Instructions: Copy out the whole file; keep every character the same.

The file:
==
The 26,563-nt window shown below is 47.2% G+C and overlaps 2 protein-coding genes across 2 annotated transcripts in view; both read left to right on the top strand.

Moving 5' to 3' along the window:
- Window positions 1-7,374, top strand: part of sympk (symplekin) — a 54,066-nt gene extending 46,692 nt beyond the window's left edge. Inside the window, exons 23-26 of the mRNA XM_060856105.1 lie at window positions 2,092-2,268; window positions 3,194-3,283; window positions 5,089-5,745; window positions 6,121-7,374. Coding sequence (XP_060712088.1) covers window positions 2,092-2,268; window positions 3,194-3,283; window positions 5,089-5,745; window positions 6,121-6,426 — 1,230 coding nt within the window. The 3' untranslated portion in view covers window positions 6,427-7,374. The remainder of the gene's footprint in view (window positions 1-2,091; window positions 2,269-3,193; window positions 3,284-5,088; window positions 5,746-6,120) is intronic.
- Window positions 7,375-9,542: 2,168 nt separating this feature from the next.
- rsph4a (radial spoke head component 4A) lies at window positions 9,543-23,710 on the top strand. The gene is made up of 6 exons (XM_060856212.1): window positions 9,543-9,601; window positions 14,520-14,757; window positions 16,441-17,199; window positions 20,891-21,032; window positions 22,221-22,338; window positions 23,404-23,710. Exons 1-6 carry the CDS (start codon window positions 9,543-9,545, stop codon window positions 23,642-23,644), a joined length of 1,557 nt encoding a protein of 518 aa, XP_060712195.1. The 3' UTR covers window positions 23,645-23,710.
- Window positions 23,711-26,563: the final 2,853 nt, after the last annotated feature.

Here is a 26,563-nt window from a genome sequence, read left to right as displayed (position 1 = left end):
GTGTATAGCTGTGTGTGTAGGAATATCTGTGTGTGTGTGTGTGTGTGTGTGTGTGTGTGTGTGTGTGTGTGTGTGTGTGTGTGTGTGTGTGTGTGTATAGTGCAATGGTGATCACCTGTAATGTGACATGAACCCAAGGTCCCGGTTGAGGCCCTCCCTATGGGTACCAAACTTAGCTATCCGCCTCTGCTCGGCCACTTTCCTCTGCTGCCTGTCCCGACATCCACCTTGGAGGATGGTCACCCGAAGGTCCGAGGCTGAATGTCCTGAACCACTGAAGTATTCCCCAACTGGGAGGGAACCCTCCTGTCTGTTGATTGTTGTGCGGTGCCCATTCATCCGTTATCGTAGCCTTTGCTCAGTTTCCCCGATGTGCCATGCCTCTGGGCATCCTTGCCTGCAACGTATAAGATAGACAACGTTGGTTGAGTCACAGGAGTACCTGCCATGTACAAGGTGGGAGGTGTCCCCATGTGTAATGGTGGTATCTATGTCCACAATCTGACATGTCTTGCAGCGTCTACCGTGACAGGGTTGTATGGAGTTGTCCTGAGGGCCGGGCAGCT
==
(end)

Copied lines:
The 26,563-nt window shown below is 47.2% G+C and overlaps 2 protein-coding genes across 2 annotated transcripts in view; both read left to right on the top strand.

Moving 5' to 3' along the window:
- Window positions 1-7,374, top strand: part of sympk (symplekin) — a 54,066-nt gene extending 46,692 nt beyond the window's left edge. Inside the window, exons 23-26 of the mRNA XM_060856105.1 lie at window positions 2,092-2,268; window positions 3,194-3,283; window positions 5,089-5,745; window positions 6,121-7,374. Coding sequence (XP_060712088.1) covers window positions 2,092-2,268; window positions 3,194-3,283; window positions 5,089-5,745; window positions 6,121-6,426 — 1,230 coding nt within the window. The 3' untranslated portion in view covers window positions 6,427-7,374. The remainder of the gene's footprint in view (window positions 1-2,091; window positions 2,269-3,193; window positions 3,284-5,088; window positions 5,746-6,120) is intronic.
- Window positions 7,375-9,542: 2,168 nt separating this feature from the next.
- rsph4a (radial spoke head component 4A) lies at window positions 9,543-23,710 on the top strand. The gene is made up of 6 exons (XM_060856212.1): window positions 9,543-9,601; window positions 14,520-14,757; window positions 16,441-17,199; window positions 20,891-21,032; window positions 22,221-22,338; window positions 23,404-23,710. Exons 1-6 carry the CDS (start codon window positions 9,543-9,545, stop codon window positions 23,642-23,644), a joined length of 1,557 nt encoding a protein of 518 aa, XP_060712195.1. The 3' UTR covers window positions 23,645-23,710.
- Window positions 23,711-26,563: the final 2,853 nt, after the last annotated feature.

Here is a 26,563-nt window from a genome sequence, read left to right as displayed (position 1 = left end):
GTGTATAGCTGTGTGTGTAGGAATATCTGTGTGTGTGTGTGTGTGTGTGTGTGTGTGTGTGTGTGTGTGTGTGTGTGTGTGTGTGTGTGTGTGTGTATAGTGCAATGGTGATCACCTGTAATGTGACATGAACCCAAGGTCCCGGTTGAGGCCCTCCCTATGGGTACCAAACTTAGCTATCCGCCTCTGCTCGGCCACTTTCCTCTGCTGCCTGTCCCGACATCCACCTTGGAGGATGGTCACCCGAAGGTCCGAGGCTGAATGTCCTGAACCACTGAAGTATTCCCCAACTGGGAGGGAACCCTCCTGTCTGTTGATTGTTGTGCGGTGCCCATTCATCCGTTATCGTAGCCTTTGCTCAGTTTCCCCGATGTGCCATGCCTCTGGGCATCCTTGCCTGCAACGTATAAGATAGACAACGTTGGTTGAGTCACAGGAGTACCTGCCATGTACAAGGTGGGAGGTGTCCCCATGTGTAATGGTGGTATCTATGTCCACAATCTGACATGTCTTGCAGCGTCTACCGTGACAGGGTTGTATGGAGTTGTCCTGAGGGCCGGGCAGCT